To much of the outside world, Sigfox and LoRa seem to be rivals competing for the same market – and that’s because they are. However, underlying that idea is the assumption that the two approaches are very similar. In the post-MWC landscape, after several follow-up discussions, we’re here to clarify their differences – despite surface appearances suggesting that they are nearly interchangeable for adopters and developers.
At its heart, the fundamental difference between Sigfox and LoRa is that Sigfox focuses on an ultra-narrow-band implementation, while LoRa has opted for a wideband CDMA approach – something that isn’t apparent from the LPWAN tag with which Sigfox and LoRa are often branded.
The difference is much more than semantics, as the choice of radio protocol will hinge on the type of application required. A unidirectional scheme is great for certain applications, where only intermittent status updates need to be sent off to the cloud management system. But a developer may need bidirectional communication if a device needs to be told to trigger an action or actuator. Both protocols aim for long range and low power consumption, and are aimed at IoT applications – but they are not interchangeable.
LoRa seems more suited to applications that demand higher bandwidths, while Sigfox’s lower throughput will appeal more readily to developers who only need to send and receive small messages – it’s a case of matching the technology to your applications needs, and while both provide bidirectional communication (LoRa since launch, Sigfox since the second half of 2014), the choice will largely come down to network requirements and deployment schedules.
But technology isn’t the thing that wins these kinds of arms races; it’s the business model. The Sigfox approach seems more likely to win new customers, with already-installed national networks a powerful bargaining tool when it comes to encouraging customers to sign on the dotted line. LoRa and its supporters might argue that the Sigfox technology isn’t as good as the LoRa approach, but for businesses looking for a quick rollout with a small upfront investment, Sigfox currently wins over LoRa.
That may not always be the case, but significant chunks of the LoRa spec have yet to be written. Sigfox’s stack may well be sub-par, but it is already shipping in chips in a finished form – while LoRa is just getting started. Critics have complained that Sigfox’s marketing department is the only valuable part of the business, but it would appear that the investors have looked over the business model and given it a resounding thumbs-up in the form of $115m funding. Those investors may not understand the technology, but you can usually trust them with their cash.
LoRa and its supporters have ground to make up, and the LPWAN market may be very different in a couple of years. The race for the IoT sensor markets has already begun, and Sigfox’s low overheads (mostly comprising its wage bill, with very little in the way of capex) and deployment head start may well give it the long-term edge over LoRa – although Sigfox appears to have a lot of head-scratching and redrafting to do in order to conform to the US FCC ISM requirements (more on that later).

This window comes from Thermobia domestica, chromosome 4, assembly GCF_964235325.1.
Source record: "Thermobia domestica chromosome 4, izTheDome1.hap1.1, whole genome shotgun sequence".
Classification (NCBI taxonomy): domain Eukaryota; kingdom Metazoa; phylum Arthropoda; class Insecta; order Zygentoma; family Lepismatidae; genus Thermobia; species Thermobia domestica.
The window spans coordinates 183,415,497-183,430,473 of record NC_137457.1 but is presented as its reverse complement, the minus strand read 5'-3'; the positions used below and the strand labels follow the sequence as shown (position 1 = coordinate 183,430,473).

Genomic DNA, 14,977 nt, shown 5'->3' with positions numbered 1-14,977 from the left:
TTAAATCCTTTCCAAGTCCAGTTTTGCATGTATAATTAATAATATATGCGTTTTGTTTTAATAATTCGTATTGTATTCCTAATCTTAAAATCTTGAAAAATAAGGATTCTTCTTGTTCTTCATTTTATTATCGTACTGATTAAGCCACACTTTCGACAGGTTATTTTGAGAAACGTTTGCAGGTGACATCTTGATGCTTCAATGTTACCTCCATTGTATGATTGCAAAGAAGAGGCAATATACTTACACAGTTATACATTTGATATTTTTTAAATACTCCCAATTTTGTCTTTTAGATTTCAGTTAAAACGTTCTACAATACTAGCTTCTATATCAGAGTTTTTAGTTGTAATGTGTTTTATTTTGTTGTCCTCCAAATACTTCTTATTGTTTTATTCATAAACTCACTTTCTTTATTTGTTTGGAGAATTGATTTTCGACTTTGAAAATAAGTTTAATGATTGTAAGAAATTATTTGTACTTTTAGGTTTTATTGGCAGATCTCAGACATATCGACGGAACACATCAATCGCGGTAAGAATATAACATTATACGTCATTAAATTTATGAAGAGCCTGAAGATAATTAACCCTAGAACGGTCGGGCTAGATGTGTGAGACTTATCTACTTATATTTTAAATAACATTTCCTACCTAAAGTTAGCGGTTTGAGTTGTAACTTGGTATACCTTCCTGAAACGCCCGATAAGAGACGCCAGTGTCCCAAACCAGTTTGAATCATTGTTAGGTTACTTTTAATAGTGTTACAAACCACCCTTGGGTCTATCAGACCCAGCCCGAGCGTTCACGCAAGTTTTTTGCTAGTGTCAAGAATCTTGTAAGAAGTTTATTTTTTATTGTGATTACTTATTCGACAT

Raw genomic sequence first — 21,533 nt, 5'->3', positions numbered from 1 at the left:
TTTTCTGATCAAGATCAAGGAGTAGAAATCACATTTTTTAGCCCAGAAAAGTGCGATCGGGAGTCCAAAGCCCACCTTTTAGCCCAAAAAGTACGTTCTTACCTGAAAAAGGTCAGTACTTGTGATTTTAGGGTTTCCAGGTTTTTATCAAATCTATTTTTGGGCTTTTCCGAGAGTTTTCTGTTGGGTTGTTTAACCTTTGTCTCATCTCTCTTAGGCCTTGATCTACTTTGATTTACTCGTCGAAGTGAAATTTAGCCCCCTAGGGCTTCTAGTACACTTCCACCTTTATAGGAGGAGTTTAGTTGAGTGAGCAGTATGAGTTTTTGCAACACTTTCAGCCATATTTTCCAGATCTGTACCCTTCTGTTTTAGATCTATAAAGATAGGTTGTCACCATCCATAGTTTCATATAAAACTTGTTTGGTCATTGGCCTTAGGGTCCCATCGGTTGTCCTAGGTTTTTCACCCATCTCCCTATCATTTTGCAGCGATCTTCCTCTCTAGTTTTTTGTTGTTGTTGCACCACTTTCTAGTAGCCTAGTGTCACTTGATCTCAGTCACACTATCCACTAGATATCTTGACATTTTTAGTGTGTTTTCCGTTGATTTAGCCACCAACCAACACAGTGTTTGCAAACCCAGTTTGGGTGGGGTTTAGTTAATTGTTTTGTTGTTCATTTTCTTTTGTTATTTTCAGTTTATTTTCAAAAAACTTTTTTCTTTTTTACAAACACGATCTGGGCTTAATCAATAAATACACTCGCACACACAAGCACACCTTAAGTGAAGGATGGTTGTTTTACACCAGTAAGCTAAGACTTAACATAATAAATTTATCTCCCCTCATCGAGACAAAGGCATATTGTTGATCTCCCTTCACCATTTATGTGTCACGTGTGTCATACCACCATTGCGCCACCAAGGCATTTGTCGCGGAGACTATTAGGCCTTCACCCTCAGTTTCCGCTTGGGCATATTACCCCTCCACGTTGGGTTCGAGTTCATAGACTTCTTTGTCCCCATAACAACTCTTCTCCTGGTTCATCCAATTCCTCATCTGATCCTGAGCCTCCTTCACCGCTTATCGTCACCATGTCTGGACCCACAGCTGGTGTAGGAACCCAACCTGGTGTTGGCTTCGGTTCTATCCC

The post-MWC feedback:
Sigfox recently told us it had quietly upgraded its network infrastructure to support bidirectional ultra-narrow-band (UNB) communication, in the second half of 2014, as well as achieving FCC certificatoin in September 2014. The unidirectional communication was the most frequently cited critique of Sigfox and its technology from the LoRa camp, and on the surface it appeared that this was a legitimate complaint.
But as Eric Nicolas, Sigfox’s product marketing manager explained, the company chose to upgrade its base stations in Q3 and Q4 to support bidirectional communication – preferring to under-report but over-deliver, and focusing its external communications on news of network expansion rather than the software updates.
Nicolas said that this now put the Sigfox capability on par with Class A LoRa devices, which have bidirectional communications where the device’s uplink transmission is followed by a brief downlink communication window – perfect for sending an acknowledgment or command before the device re-enters sleep state.
Class B LoRa devices have scheduled downlink slots, where the device will wake at pre-programmed times to listen to the network, and Class C devices have always-open receive windows that only close when the device is transmitting to the network – which crucially means that the LoRa protocol is bidirectional, but not simultaneously capable of both downlink and uplink.
Class B and C have increased power consumption requirements due to the extra wake cycles and lack of sleep. Nicolas said that some bidirectional Sigfox devices have already been deployed, and mentioned a US installation of smart meters, which don’t have to worry about power consumption thanks to a wired connection.